/Thin-Film Photodetector Optimization for Spectral Sensing and Imaging in Short-Wave Infrared

Thin-Film Photodetector Optimization for Spectral Sensing and Imaging in Short-Wave Infrared

Leuven | More than two weeks ago

Revolutionizing Infrared Imaging with Quantum Dots

In recent years, there has been a significant increase in the integration of infrared image sensors in many everyday use devices such as smartphones and laptops, driven by the need for biometric sensors such as face recognition and fingerprint scanners. At the same time, a variety of new applications such as self-driving cars, augmented reality (AR) and virtual reality (VR) can take advantage of developments in the infrared imaging technology. Specifically, a growing demand exists for sensing technologies in the short-wave-infrared (SWIR), which relates to wavelengths in the range of 1µm-2µm. Nowadays, the available technologies for IR sensors is rather limited. Silicon can only detect in the near-infrared range (NIR) with a strong cut-off after 900 nm and the III-V semiconductors that are used for SWIR spectrum are having constraints in terms of throughput, resolution and high cost 

Colloidal quantum dots (QDs) offer an alternative approach in detecting infrared light. Taking advantage of the quantum confinement, QDs, depending on their size can be tuned to detect different spectra from visible up to the NIR and SWIR. Furthermore, they can be deposited from solution over large area with low cost techniques such as spin coating.  

Our group has been developing SWIR image sensors based on QDs for the last 7+ years, combining expertise from several domains including material science, semiconductors, micro/nano fabrication, photonics and others. One of our latest endeavors is to integrate optical filters onto QD photodetectors with a goal of enabling affordable SWIR spectral sensors and imagers, targeting various applications in medicine, automotive industry, agriculture and machine vision. To achieve this, we have patented a new type of photodetector based on nanophotonics that combines photodetection and optical filtering in a single integrated device. The student will focus on electrical and optical co-optimization of these new photodetectors, with a focus on experimental work including fabrication and characterization. He/she will receive training on the relevant processing and characterization tools. After a short introduction to the facilities, an independent investigation is expected with the focus on short-term research goals.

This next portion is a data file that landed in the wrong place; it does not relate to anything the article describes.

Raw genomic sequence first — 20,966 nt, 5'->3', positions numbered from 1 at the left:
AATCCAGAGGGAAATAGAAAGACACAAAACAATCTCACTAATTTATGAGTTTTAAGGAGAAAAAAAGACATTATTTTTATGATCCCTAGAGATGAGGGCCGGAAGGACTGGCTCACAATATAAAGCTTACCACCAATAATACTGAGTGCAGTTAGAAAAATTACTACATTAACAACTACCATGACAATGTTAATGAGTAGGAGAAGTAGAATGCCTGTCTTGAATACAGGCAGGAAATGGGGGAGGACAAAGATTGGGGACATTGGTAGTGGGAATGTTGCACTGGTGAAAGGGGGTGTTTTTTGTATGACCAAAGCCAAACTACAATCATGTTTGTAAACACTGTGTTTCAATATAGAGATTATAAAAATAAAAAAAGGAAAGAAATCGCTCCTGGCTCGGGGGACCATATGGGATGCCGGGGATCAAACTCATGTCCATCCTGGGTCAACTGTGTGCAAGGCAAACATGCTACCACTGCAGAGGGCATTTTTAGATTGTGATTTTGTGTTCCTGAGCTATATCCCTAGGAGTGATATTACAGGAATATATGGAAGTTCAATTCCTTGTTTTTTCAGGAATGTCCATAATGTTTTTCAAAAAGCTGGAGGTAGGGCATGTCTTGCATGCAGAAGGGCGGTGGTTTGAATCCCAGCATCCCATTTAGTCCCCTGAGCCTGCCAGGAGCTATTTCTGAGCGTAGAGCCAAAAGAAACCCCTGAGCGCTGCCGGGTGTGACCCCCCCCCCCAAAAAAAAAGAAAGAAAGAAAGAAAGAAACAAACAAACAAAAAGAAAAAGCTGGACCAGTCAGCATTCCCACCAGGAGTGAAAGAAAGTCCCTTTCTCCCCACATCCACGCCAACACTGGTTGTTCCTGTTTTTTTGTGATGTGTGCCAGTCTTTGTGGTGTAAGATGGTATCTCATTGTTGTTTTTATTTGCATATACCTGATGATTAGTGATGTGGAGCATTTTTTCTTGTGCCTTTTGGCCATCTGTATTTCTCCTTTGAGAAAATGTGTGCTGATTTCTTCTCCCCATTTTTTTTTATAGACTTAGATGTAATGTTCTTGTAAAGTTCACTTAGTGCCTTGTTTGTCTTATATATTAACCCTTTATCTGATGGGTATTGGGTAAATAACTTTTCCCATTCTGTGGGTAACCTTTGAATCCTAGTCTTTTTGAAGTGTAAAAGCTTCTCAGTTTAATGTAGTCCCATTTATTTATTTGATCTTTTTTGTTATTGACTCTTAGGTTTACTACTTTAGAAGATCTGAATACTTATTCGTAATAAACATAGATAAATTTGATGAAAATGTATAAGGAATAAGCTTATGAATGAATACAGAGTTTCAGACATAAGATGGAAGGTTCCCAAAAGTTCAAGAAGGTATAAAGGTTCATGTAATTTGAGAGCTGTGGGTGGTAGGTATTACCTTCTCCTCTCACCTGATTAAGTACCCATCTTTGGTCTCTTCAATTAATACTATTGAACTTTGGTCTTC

Type of project: Combination of internship and thesis

Duration: 9 months

Required degree: Master of Science, Master of Engineering Technology, Master of Engineering Science

Supervising scientist(s): For further information or for application, please contact: Vladimir Pejovic (Vladimir.Pejovic@imec.be) and Itai Lieberman (Itai.Lieberman@imec.be)

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